That pang all other pangs above, 
The fearfulness of love, young love! 
'Tis fragrant daylight's earliest hour— 
The dew-gem's set on many a flower, 
The sky is clear—there's just a breath 
To break the crystal wave beneath; 
'Tis morn—he comes not—fears are high— 
Such omen bodes sad evil nigh! 
They seek him with much anxious care, 
And to the garden's shade repair, 
With less of hope than dark despair. 
Each path is search'd, each dubious spot 
Is soon explored—they find him not. 
One yet remains—it is the grove 
He consecrated unto love: 
They hither wend, but sad and slow, 
And hope grows weaker as they go. 
Their hearts are heavy, dull with fear; 
But ha! what does the bridegroom here? 
With blood-stained garment he is found 
All prostrate on the fatal ground; 
They raise him, but 'tis vain to trace 
The features fixed, the pale, cold face; 
His spirit from its gaol of clay 
Hath, like a shadow, passed away! 

   A knife with clotted blood lay near— 
The murderer's hand was surely here; 
Th' assassin's arm hath dealt the blow, 
And laid the youthful lover low! 
'Twas thus at first, in haste, they deemed, 
And so, in sooth, at first it seemed; 
But when they looked upon the knife, 
The brother sought the brother's life; 
His guilty hand hath made him bleed, 
And he shall rue the deadly deed.' 

*. *. *. *. * 
*. *. *. *. * 

   One month hath passed.—'Tis night—on high 
The stars are studded in the sky 
Like gems in regal canopy;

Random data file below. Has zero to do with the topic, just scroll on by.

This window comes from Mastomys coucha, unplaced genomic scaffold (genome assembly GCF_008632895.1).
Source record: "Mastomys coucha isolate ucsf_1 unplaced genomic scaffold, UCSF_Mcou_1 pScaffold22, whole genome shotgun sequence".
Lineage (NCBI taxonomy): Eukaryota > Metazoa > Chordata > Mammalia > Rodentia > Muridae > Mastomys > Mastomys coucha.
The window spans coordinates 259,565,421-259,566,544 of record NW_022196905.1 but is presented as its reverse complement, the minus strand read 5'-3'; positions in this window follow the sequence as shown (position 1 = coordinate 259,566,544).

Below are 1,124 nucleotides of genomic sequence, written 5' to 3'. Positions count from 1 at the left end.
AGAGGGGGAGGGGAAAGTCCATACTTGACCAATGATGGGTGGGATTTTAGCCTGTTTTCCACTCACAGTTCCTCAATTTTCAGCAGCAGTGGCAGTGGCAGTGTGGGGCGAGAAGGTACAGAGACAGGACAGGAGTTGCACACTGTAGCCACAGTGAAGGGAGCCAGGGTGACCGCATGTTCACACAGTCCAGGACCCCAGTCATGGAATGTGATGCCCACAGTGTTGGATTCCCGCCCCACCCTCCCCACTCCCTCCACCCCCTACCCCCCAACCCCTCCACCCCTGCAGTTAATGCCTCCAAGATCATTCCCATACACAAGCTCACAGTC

'Tis night—the west wind's voice is low, 
Like the last moan of mortal woe; 
The little ripple on the shore 
Just breaks, and then is heard no more; 
'Tis night—the moon appears above 
Pale as a maiden's cheek in love; 
That moon is gleaming o'er the grave, 
Where sleeps the bridegroom, young and 
Whom Love had not the power to save. 
And ah! that moon shines coldly too 
On the dark tomb of him who slew: 
Of him whose hand had been imbrued 
With his young guiltless brother's blood: 
He at the shrine of Justice fell: 
But oh! the tale is sad to tell, 
Led by his wretched parents there, 
His fate was fixed—and Mercy's prayer 
Arose not—if it once arose, 
'Twas all unheard 'mid mingled woes; 
And he, the victim of his crime, 
By Justice fell—in manhood's prime. 
But who shall paint his parents' grief? 
That never found e'en slight relief? 
Reft of two sons in evil day, 
They saw their only hopes decay, 
And one loved child, upon his name 
Had left an everlasting shame. 
They mourn'd till sorrow's self was vain, 
And reason fled their maddened brain. 

   But where is she, the bride, the flower 
That bloomed so fair in Love's green bower? 
Alas, the bride of one short hour! 
To God her days and nights are given, 
A sinless candidate for heaven! 
But none can deem what still must be 
Her madness and her misery; 
That state of being which can bring 
No joy to soothe, no pang to sting; 
Life's darksome night of dull unchanging sorrow 
The night that brings with death a brighter morrow.

September, 1826.